“It fortified me,” he says. “May be it was fortuitous but I never lacked anything. It never affected me academically; rather it gave me latitude and freedom to be able to be what I wanted to be. To me, being with your parents, you may lose your sense of mission because of over pampering and all of that. Because my mother is from Deghele Island in present day Delta State while my father was a businessman based in Warri, my friends in Ijebu-Ode then called me kobokobo. It was derisive word they used to describe those of us who have anything to do with the east or even from Benin. But I was dealing with them. And you know, because Itsekiri people eat starch, they thought it was the starch that was giving me strength, because no matter how mighty you were, I would beat the hell out of you to the extent that I had my own gang that you dare not play rough with. You have to behave yourself because if you misbehave in school, we will deal with you after school. So, I didn’t feel it much. Rather, I was sympathising with those people who lived with their parents because they were not rugged in my view,” he said.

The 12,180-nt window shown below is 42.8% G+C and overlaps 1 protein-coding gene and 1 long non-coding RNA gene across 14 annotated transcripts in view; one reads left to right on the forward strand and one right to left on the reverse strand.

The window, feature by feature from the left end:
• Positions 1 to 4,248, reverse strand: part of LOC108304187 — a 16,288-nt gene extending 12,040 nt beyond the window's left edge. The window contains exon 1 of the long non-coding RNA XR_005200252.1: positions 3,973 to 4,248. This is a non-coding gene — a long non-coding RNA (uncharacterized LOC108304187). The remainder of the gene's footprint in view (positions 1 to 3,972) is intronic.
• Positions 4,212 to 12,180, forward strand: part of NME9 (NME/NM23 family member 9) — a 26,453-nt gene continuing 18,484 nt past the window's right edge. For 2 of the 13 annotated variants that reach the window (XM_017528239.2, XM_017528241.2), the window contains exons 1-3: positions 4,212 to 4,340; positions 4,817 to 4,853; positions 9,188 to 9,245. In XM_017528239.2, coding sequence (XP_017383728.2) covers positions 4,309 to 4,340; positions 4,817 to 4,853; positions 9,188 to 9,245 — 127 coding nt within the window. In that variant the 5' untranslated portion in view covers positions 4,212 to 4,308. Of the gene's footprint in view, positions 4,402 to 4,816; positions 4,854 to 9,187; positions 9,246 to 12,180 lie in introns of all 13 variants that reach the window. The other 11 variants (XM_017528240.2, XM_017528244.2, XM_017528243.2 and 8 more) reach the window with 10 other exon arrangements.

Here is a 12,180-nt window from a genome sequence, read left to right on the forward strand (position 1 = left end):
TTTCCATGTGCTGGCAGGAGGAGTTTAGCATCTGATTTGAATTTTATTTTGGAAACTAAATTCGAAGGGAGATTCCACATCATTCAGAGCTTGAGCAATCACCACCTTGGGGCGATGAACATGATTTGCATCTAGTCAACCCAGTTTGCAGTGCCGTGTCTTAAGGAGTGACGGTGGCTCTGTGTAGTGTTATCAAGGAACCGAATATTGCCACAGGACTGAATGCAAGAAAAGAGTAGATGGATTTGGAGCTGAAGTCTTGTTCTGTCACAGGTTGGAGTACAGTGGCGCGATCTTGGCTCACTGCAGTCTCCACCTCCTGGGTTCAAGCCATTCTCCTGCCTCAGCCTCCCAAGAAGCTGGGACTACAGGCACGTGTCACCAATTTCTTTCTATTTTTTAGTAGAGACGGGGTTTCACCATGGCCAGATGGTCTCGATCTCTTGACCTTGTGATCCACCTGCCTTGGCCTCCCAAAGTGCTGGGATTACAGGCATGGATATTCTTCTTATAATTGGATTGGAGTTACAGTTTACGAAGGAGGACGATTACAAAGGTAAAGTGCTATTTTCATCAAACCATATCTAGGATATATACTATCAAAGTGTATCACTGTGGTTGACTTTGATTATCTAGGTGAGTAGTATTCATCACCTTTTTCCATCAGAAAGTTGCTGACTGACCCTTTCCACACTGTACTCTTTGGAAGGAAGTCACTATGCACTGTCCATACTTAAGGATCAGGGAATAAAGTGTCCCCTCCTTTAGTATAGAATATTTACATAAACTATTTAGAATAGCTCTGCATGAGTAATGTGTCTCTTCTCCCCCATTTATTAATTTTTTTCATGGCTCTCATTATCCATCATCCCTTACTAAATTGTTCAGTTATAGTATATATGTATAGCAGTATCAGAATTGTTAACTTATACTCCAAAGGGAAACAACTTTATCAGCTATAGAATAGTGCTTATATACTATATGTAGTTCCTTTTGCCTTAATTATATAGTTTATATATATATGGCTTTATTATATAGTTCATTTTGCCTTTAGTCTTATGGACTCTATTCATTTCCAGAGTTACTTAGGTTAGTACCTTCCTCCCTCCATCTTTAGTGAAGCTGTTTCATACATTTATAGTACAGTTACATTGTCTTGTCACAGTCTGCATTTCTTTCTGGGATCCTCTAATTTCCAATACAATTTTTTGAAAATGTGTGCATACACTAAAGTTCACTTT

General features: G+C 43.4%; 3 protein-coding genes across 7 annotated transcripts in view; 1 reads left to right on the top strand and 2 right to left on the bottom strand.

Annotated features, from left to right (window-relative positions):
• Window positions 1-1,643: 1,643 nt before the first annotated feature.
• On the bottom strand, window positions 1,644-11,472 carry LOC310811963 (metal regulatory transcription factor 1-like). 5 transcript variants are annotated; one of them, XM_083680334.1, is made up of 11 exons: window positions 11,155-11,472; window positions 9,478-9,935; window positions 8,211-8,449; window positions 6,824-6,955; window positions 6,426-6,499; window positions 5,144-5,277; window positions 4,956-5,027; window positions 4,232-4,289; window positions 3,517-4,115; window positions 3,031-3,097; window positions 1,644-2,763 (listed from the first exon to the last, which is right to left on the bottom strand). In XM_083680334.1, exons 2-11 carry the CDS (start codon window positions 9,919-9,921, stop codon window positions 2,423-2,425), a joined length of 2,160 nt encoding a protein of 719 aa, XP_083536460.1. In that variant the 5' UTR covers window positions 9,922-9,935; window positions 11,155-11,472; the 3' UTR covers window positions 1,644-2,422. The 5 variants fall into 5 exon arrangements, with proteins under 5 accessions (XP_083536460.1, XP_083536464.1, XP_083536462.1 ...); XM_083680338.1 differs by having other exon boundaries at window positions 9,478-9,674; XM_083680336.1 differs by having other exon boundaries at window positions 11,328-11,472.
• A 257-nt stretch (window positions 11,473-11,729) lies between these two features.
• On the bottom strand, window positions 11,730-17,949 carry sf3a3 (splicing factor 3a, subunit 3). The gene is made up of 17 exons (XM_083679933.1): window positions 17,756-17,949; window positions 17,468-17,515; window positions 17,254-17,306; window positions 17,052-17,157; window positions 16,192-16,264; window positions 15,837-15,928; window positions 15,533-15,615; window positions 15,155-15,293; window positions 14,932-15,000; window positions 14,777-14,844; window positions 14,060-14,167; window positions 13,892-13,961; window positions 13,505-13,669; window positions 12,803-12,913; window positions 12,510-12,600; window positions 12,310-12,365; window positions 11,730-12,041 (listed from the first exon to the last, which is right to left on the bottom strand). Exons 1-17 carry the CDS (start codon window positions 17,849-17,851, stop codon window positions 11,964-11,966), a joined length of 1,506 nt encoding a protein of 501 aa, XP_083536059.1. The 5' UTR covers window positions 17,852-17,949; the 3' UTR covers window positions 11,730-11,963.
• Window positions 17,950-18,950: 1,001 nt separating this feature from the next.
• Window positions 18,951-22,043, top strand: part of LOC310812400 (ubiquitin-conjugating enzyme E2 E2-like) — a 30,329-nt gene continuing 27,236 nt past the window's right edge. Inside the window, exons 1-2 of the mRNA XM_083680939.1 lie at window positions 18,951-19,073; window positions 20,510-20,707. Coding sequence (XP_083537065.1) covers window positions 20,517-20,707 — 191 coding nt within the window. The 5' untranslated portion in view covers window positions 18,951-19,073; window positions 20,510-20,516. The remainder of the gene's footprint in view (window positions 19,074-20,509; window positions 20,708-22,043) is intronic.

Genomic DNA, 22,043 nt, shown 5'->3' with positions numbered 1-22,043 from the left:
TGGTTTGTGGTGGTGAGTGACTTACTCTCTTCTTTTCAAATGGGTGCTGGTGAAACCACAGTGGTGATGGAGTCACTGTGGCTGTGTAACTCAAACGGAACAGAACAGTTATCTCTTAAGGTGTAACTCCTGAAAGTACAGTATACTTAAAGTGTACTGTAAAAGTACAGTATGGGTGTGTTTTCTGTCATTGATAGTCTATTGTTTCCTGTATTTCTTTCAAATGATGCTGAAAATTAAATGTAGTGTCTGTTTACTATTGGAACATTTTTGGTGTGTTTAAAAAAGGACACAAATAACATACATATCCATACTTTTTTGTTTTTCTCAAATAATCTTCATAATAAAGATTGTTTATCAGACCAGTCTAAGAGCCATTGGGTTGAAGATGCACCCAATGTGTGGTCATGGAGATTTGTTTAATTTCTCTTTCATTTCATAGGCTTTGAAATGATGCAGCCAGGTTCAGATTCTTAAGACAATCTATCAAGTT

Thus, he describes his life as an admixture of joy, challenges, tribulations, excitement and constant renewal of faith. Giving glory to God for what he has been able to achieve in life so far, Yusuf says success to him is all about being relevant to society. “Success means being relevant to the society. Success means contributing to the society and making yourself somebody that the society can’t do but to reckon with. You are here to have this conversation with me so I can contribute to national and international discourse. That satisfies me more than naira and kobo. The point I’m trying to make is in the words of Henry Wadsworth Longfellow that lives of great men all remind us that we can make our lives sublime and departing, leave behind us, footprints on the sands of time. So, let us be up and doing, pursue our goals relentlessly and ensure that we contribute to the society.